Districts must apply to be authorized to offer IB, with the candidacy process expected to last about two years. After initial application and candidate fees of around $13,500, there would be an annual school fee of about $8,000. Staff development costing as much as $20,000 is also required, although Pierson has already sent its three administrators, Mr. Nichols, Mr. Kalish and Ms. Brittany Miaritis, along with some seven teachers, to training on MYP.

Pending board approval, the program could be offered for the 2015-2016 school year at the earliest. A resolution to extend the program will be voted on at the board’s March 25 meeting.

 

 

Sag Harbor Board of Education to Vote on Taping Meetings, Explores Green Policy

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By Tessa Raebeck

 Taping Board Meetings

Before the standard crowd of a few parents, one or two teachers and one community member, the Sag Harbor School Board of Education again discussed taping its meetings to expand access to the public.

Theresa Samot, BOE president, said since its last meeting, the BOE received input from school attorney Thomas Volz and Kathy Beatty, public relations consultant for the district, both of whom did not recommend moving forward.

Ms. Samot said the board would need to be “very conscious” of what’s said during public input because if someone references an individual by name or “says something horrendous about a staff member,” the district would be liable and subject to a libel suit.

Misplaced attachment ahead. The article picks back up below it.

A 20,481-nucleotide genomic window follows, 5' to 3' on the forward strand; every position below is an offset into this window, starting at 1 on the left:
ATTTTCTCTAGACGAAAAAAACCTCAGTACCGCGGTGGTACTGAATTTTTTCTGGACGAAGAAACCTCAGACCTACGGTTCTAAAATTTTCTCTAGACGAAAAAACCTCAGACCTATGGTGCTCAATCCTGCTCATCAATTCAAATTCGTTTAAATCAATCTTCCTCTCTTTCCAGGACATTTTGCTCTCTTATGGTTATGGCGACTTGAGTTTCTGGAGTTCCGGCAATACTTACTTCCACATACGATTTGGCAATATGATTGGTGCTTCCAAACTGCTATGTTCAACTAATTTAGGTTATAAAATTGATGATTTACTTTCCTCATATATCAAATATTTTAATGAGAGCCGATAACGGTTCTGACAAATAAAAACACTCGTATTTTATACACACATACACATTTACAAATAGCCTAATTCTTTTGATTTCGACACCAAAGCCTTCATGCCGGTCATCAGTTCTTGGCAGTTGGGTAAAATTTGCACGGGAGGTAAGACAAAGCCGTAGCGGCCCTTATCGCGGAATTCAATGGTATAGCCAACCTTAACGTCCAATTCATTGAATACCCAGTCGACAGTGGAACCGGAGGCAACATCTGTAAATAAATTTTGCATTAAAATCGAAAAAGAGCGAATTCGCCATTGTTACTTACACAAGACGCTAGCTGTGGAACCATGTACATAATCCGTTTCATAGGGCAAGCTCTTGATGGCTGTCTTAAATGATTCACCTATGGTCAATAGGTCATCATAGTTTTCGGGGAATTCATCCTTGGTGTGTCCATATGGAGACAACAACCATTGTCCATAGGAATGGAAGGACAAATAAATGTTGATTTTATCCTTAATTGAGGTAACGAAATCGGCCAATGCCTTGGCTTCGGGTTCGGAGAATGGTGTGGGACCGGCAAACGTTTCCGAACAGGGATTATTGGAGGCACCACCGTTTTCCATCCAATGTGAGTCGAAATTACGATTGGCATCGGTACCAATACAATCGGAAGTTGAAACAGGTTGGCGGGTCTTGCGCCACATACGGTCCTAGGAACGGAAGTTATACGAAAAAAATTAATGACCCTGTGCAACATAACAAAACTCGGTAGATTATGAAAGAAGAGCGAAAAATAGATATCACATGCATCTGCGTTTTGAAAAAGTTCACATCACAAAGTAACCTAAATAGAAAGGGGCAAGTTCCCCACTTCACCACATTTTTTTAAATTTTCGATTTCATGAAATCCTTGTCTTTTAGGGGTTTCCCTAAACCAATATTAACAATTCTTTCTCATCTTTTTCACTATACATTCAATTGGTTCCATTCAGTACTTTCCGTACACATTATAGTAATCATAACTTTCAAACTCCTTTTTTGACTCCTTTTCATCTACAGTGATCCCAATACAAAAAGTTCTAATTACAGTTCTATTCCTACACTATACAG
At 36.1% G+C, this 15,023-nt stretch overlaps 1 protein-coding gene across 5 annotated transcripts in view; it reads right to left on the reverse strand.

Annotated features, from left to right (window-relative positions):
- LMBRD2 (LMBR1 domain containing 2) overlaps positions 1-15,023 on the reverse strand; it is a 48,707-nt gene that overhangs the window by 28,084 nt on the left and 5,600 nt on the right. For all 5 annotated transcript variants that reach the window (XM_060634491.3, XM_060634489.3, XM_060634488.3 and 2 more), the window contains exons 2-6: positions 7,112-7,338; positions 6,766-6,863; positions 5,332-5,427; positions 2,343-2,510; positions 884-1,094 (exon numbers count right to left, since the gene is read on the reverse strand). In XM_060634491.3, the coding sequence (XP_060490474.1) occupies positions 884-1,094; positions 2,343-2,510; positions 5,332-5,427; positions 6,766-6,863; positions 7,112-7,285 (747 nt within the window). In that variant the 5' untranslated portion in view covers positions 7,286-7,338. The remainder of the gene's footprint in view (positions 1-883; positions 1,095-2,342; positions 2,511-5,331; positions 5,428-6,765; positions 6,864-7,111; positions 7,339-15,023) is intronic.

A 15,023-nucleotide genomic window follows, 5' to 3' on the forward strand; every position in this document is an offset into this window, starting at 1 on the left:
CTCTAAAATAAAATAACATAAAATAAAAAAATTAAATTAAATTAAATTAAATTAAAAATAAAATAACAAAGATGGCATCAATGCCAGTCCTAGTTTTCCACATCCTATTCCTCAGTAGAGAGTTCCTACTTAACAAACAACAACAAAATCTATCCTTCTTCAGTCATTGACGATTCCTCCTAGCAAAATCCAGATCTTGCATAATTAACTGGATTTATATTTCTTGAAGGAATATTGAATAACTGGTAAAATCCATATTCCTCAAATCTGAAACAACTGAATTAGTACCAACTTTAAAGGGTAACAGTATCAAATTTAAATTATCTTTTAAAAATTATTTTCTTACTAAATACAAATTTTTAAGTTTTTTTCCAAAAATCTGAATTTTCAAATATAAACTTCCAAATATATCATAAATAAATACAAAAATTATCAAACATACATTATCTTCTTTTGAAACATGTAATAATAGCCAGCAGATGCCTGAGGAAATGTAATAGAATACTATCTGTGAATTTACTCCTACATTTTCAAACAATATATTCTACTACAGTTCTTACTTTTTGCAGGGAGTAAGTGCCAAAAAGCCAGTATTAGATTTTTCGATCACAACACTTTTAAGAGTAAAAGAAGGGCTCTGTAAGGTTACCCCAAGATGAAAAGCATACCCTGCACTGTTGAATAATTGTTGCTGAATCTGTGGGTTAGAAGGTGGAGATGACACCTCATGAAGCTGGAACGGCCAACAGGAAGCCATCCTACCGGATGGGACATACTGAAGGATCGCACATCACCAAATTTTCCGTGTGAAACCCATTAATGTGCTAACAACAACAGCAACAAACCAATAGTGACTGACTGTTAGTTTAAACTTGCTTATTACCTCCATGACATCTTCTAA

Chris Tice, BOE vice president, said in order not to avoid a libel suit, if something offensive were to be said about an individual, the district would likely have to edit that out. “That’s a conflict because as soon as you edit something people are going to wonder why it was edited,” she said.

“From your perspective,” she asked Mr. Fisher, “is that something you and your team could do? Because I’m hoping it doesn’t happen, but we don’t have control over something that happens at the podium or in the audience.”

Mr. Fisher said they could edit it or approve a policy that states, “in the event that something like that happens, that meeting doesn’t [go] for public viewing.”

LTV in East Hampton has been “extremely helpful,” Mr. Fisher said, and has offered to stream the meetings. If the district purchased its own equipment and captured the video itself, they could bring it to LTV, which would then stream the video. Or, for a base cost of $120 each meeting plus $60 per hour, LTV would film the meetings using its own personnel and equipment.

Community member John Battle told the board in February that the Sag Harbor Education Best Practice Group would provide the equipment for a six-month trial period, which he urged the board to implement.

Speaking of libel suit concerns, BOE member David Diskin, who has been a staunch supporter of the initiative, said, “there are risks to this and I would caution anyone who is a supporter of this endeavor not to minimize these risks because I think they’re considerable. That being said, life is replete with risks.”